Business Name Change and Staff

Hey, guys,

Totally 100% irrelevant to my current situation, I have a friend who just signed the papers tonight to take over a del/co. The location has been open for 13 years, and had 1 name change for a little over 5 years. He bought into it about 8 months ago and decided he wants it all. There are 3 main cooks/pizza makers and 1 of them has been through all 13 years and one guy whos been there for a long time as well.

He’s changing the name and we’re wondering is he should clean house. He’s doesn’t really want to but he knows its a common practice and could be an option. The staff would be great employees IF they follow the new rules and procedures without ant problems.

That place had no structure, they didn’t even portion… ANYTHING. Just wants to improve everything and he’s completely overhauling it.

What do you guys think?


Is the business being taken over profitable as it is running now?..If so, changes need to be slow so as not to lose what they have going now…And slow may mean keeping the existing name for the time being…If the business is not profitable, then drastic changes are required…

Staff is always a slippery slope…Most folks despite their apparent willingness to change, do not change well…Now with the long tenure of the current employees I would let my kind nature over ride my instinct…And hope it worked out well…

It is nice to have staff with a long history. Past behavior predicts future behavior. The problem I see for your friend is the only history he has on these people is they have been there a while. He doesn’t know if they call in a lot, if they hung around cause not much was expected etc. Were they part of the downfall or part of the success of the past 13 years.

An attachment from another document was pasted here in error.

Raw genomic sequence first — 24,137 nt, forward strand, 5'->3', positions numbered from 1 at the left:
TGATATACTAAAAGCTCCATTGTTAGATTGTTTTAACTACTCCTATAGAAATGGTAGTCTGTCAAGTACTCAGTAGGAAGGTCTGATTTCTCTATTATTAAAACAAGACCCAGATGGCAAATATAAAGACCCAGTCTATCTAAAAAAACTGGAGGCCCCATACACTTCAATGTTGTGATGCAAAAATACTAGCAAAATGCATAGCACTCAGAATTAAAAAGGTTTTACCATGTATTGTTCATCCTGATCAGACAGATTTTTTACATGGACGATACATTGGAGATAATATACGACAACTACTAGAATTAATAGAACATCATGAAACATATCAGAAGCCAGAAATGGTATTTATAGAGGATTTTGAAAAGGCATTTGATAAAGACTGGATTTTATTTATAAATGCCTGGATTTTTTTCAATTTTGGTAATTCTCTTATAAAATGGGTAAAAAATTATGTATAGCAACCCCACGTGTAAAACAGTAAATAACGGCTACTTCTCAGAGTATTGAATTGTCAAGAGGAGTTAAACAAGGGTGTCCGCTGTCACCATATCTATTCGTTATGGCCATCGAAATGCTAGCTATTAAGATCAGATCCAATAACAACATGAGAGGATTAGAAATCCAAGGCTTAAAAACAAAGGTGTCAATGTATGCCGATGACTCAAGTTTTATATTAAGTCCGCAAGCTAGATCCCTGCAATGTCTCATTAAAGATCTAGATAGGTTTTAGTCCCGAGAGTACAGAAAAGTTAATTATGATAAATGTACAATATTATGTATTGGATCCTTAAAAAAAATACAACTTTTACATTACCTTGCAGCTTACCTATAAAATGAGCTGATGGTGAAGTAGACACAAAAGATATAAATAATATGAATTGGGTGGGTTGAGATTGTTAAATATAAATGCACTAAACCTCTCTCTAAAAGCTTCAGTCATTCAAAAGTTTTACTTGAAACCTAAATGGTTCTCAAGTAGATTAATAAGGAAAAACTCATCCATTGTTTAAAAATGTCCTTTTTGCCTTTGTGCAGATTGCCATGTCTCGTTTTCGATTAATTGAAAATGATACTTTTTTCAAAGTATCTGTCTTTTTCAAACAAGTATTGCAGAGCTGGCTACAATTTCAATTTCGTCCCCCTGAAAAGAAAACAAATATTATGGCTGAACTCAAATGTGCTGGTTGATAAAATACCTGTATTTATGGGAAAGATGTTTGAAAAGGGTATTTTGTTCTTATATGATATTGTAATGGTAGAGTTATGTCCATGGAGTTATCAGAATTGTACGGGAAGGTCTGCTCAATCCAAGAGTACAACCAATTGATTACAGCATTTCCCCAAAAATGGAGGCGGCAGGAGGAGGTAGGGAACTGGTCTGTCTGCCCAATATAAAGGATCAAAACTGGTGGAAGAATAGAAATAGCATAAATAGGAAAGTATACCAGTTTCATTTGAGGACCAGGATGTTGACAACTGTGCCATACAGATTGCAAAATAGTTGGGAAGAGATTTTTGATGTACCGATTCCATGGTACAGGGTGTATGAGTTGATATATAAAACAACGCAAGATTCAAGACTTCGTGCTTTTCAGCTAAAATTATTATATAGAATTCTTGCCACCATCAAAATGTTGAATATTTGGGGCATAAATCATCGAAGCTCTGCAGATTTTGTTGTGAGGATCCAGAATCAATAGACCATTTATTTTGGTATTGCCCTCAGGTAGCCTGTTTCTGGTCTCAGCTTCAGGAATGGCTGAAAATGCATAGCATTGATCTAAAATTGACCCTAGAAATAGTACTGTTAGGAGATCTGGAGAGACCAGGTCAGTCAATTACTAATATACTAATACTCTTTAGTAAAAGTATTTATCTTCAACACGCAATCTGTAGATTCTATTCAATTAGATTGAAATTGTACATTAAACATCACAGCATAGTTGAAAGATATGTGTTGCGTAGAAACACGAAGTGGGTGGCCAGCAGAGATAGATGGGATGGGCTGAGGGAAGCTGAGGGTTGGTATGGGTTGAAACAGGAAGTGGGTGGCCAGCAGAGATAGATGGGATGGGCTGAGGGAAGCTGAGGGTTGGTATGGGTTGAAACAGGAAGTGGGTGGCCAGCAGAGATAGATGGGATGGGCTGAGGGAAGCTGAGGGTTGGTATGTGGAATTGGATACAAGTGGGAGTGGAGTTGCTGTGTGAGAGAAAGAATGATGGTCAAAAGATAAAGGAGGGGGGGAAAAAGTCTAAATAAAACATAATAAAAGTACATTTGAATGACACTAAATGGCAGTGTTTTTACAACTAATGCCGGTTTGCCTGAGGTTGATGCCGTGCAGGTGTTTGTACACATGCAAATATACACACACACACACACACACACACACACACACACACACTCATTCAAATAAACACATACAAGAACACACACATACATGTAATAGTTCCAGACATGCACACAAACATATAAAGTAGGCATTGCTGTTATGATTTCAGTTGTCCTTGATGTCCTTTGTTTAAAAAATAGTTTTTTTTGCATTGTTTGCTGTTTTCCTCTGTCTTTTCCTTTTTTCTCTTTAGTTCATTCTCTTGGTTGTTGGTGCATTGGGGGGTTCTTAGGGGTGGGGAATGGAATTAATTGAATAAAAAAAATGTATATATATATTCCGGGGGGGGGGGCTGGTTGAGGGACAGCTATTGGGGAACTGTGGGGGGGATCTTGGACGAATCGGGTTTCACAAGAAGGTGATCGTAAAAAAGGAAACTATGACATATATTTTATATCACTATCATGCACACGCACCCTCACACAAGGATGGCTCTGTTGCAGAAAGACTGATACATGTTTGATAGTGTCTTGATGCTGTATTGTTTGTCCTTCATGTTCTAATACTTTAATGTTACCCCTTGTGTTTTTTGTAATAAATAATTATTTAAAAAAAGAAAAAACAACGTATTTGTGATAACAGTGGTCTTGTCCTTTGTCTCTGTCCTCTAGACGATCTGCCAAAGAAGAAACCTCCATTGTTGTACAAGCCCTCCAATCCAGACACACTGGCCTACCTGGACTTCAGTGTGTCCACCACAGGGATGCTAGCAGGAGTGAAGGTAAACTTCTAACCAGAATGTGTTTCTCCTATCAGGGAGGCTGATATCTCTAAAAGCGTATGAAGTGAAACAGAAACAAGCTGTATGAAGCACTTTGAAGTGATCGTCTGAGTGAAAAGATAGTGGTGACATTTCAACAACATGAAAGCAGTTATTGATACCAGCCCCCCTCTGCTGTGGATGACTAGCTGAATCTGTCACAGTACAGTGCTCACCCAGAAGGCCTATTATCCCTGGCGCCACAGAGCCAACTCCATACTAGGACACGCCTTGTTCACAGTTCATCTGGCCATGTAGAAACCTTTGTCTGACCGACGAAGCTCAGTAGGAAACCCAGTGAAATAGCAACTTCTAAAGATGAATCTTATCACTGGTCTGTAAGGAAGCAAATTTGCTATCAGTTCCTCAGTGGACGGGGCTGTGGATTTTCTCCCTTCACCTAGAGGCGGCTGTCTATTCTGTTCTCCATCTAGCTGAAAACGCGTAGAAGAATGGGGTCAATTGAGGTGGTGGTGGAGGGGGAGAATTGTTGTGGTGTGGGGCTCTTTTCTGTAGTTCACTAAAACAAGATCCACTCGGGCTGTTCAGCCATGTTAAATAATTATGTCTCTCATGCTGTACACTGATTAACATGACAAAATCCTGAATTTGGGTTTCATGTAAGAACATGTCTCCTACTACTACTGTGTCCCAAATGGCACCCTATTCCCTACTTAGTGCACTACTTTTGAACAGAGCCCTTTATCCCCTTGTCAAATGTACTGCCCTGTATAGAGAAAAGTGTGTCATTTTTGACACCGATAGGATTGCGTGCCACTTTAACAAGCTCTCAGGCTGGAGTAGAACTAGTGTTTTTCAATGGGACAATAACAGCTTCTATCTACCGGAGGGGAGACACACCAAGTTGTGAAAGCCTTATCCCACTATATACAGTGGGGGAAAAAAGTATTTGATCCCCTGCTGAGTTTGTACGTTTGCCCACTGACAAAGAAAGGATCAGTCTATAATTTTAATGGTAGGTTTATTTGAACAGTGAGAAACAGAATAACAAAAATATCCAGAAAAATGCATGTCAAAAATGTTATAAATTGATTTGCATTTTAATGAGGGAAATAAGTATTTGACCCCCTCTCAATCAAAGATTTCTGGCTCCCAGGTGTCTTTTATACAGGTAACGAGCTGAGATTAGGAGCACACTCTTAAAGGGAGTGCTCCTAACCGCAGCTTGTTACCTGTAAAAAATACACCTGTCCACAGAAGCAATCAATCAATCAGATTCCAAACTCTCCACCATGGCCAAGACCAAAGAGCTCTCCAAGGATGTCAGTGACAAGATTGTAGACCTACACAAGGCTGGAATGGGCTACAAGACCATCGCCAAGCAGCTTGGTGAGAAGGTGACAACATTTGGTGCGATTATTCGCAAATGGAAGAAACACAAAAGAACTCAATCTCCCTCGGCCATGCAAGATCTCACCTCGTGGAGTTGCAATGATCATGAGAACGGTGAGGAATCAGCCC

If it were me, I would come up with my plan, put it in writing in the form of job descriptions, prep lists, clean up lists etc and have a chat with these guys. Find out why they have been there for so long. Find out where they are headed and if they are still wanting to work there… with the changes. Find out if they are on board and willing to be part of the new place and procedures.

To be honest we have a lot of long term employees. When one of them leaves we go through a 'bout of fear about them leaving but find when they are gone things are fine. Not to mention new employees are a clean slate on expectations.

Heck maybe he will need a manager…and as luck would have it you need a job :wink:


Why would he have these questions after 8 months of being involved in it and wants to buy it all now. These questions should have all be worked out ahead of time, or he could walk in the first day and have no employees. I have never heard of it being common practice to “clean house” with a profitable business.

Thanks for all the replies guys!

Royster- Yes, it is turning a profit. They put up some pretty decent numbers. There are just way too many things that are negatively affecting his bottomline. It could be much more profitable with some serious managing, portioning, quality/consistency control etc. The previous owner he bought it from let the guys do what they want and everyone makes things differently. Its pretty crazy.

Kris - Yeah I know what you mean. Its hard to tell if they were part of the downfall or part of the success. As I said the owner just let them do what they want, and we’re having a mandatory meeting very soon and will be discussing that there will be some serious changes and if they dont/cant comply, theres the door. Everything they learned and ‘practiced’ with the last owner is GONE. Theres a new sheriff in town lol.

Perna - Again, its a profitable business, just not as profitable as it could be. The staff are good hard workers/people but they need to change their ways according the new owners requirements.

The previous owner has another location so we’re worried that the staff could still be in contact with him with all the new changes/recipes/procedures etc etc.

If it is profitable you want to concentrate on things that are behind the scenes versus noticeable to the customers…

Portion control is a great place to start if it not too drastic…If for example cheese has been over portioned for years it is hard to cut it back to ideal all at once…Better to adjust slowly…Too much at once can cause customers to jump ship…Systems do need to be put in place but slow and steady is the best way to go…

As far as changing name…In my mind, it is best to get every thing else running smooth and then change names…Then you can proudly advertise that nothing is changing except the name…If you do a name change and then continue to make changes folks will look for them and it could adversely affect you…This only applies if you are profitable…

Now if anyone is taking over a “sinking ship” it is best to change procedures, staff, marketing, name, etc. all at once so you can “cleanse” yourself of bad history…